The Bank of England base rate has now been on hold at 0.50% for seven years, so it would be fair to assume that variable rate tracker mortgages – which typically follow base rate movements – have also remained static. However, our latest research shows that this is not the case, with average tracker mortgage rates having risen notably in the last six months, which suggests that other factors must be at play.
The figures show that the average two-year tracker mortgage rate has increased by 0.06% since November 2015, up from 1.98% to 2.04%, and it's risen by 0.02% in the last year, too. The lowest-priced deals available have been particularly impacted by rate increases, as the table below shows, and at the same time, product availability overall has reduced considerably.
Charlotte Nelson, finance expert at Moneyfacts, said that the increase in tracker rates is a clear sign that the link between base rate and mortgages has been broken. "There has been no rise in the Bank of England base rate and yet the lowest two-year tracker mortgage rate on the market has risen from 1.04% to 1.28% in just six months," she said.
"This could be due external economic threats such as unemployment, wage increases and a decline in interest in this type of mortgage. Indeed, CML figures show that the percentage of tracker mortgages taken up has fallen from 9% to 7% in just one year, which suggests that the appetite for this type of product has waned in favour of deals that boast greater security."
This means that lenders have begun to focus more attention on the fixed rate sector of the mortgage market, which has in turn led to declining tracker mortgage product numbers and fewer low-rate deals.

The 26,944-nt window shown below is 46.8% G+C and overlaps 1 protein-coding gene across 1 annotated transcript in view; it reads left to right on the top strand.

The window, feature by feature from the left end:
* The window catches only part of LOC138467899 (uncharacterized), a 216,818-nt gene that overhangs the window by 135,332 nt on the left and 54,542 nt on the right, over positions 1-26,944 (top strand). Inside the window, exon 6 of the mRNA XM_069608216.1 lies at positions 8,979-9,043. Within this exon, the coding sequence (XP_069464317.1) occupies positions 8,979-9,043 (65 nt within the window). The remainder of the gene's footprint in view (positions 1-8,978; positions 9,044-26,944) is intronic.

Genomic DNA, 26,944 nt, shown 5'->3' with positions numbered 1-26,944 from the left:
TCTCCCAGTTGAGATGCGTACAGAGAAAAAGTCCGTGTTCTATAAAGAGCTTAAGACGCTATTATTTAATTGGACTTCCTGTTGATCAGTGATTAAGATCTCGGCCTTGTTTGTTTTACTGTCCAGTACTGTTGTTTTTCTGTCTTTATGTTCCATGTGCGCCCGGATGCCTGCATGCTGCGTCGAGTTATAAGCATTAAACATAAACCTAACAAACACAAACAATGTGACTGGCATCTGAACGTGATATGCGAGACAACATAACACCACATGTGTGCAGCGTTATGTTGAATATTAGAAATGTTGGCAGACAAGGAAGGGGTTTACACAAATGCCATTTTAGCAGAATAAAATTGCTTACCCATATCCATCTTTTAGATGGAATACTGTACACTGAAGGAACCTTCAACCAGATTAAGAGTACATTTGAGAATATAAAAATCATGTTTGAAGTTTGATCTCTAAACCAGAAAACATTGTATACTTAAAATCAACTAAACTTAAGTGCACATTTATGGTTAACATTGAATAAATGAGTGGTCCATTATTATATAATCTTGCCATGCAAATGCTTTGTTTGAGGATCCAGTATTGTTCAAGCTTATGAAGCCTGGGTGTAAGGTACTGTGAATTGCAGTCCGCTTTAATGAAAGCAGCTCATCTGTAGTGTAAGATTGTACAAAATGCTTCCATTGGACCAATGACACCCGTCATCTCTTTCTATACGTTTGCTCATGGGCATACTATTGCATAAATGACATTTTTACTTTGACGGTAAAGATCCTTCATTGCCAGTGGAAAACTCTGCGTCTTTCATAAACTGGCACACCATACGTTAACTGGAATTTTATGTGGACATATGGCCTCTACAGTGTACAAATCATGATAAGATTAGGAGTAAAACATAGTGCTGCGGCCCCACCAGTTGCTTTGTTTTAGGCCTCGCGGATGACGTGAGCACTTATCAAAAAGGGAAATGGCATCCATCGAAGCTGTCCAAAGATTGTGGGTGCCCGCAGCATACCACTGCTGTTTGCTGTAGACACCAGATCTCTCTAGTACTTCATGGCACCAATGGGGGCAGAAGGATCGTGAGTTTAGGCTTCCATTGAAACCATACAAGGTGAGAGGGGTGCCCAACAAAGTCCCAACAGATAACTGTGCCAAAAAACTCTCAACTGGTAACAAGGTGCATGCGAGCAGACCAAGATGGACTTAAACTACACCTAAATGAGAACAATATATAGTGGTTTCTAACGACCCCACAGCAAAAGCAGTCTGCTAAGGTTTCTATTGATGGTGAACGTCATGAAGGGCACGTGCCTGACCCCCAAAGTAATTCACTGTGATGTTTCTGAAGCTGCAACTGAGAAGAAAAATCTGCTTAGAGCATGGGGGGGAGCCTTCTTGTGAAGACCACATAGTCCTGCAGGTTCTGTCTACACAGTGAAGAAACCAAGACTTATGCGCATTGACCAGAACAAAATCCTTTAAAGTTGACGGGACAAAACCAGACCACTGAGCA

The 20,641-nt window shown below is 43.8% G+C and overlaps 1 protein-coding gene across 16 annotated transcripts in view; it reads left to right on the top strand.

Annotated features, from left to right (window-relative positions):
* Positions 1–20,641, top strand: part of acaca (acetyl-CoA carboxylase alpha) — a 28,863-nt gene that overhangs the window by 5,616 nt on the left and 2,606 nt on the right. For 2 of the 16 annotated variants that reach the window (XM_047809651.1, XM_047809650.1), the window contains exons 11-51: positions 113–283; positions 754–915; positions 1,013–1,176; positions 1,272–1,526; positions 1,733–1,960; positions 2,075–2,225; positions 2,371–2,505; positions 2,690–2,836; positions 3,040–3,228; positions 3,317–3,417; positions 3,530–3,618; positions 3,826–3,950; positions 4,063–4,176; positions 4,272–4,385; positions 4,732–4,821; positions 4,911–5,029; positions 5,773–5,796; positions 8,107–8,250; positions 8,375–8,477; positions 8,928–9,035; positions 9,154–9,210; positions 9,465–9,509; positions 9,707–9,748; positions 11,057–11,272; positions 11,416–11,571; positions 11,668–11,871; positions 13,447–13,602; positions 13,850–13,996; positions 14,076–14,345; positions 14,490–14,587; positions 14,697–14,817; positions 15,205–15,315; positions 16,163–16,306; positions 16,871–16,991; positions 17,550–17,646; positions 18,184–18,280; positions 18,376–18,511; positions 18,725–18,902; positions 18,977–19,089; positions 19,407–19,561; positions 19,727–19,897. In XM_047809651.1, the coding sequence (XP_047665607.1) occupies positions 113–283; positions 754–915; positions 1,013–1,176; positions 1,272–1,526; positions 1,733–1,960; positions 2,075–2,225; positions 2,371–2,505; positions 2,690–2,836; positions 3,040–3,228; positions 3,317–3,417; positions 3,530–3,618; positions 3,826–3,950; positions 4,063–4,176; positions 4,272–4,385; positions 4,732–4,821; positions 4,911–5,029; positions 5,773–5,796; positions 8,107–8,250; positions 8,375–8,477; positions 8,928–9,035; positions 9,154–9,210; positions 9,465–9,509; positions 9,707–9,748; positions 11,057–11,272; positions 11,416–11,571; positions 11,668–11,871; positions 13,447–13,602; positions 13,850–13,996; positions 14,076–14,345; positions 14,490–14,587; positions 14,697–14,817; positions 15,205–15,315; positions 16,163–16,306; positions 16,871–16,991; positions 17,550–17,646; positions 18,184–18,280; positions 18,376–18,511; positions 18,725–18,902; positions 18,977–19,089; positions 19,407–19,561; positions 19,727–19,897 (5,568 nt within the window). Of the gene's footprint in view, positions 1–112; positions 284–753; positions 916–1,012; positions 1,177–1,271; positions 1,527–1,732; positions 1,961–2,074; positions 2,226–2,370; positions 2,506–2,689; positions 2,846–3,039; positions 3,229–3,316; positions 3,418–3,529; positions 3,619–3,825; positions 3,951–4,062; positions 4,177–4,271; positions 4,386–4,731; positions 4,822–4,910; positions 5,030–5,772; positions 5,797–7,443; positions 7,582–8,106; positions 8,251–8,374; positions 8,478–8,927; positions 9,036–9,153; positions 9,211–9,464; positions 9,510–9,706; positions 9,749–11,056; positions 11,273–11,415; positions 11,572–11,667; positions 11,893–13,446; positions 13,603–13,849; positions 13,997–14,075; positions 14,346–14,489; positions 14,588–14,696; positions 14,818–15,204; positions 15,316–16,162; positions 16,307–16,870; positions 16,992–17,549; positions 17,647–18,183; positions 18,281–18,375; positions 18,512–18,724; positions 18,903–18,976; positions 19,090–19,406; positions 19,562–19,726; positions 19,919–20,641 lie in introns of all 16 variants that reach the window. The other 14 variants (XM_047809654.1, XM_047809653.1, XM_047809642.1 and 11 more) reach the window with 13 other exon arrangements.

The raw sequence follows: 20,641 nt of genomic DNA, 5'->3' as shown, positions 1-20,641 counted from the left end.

Having said that, the lifetime tracker market still appears to be benefiting from rate reductions, and as Charlotte points out, "tracker mortgages do have advantages that could suit the right borrower. For instance, the majority of lifetime tracker mortgages have no early redemption charges, which gives borrowers a fair amount of flexibility".
This kind of flexibility can also be achieved by remaining on a standard variable rate (SVR), but this could prove to be more costly: our calculations show that those who choose the average lifetime tracker mortgage would be £190.38 a month better off than if they were sitting on the average SVR of 4.81% (based on a £200,000 mortgage over a 25-year term on a capital and interest repayment basis), so it could still pay to consider this kind of mortgage if your budget can cope with a measure of uncertainty.
Indeed, tracker mortgages may also prove cost-effective over a shorter term, too: using the same figure as above, borrowers would actually be £595.92 a year better off if they opted for the average two-year tracker mortgage compared with the average two-year fixed rate deal, which currently has a rate of 2.54%.
However, despite the potential cost benefits, a tracker mortgage should not be taken without consideration, as Charlotte concludes: "A key question for any borrower when considering such a deal is whether or not they could handle a rate increase if base rate were to rise. The timing of such a rise is still uncertain, but borrowers should ensure that they are prepared for this eventuality. If they are unsure, they would be wise to get independent financial advice."
Think a tracker mortgage is for you? Compare the top variable rate mortgage deals available
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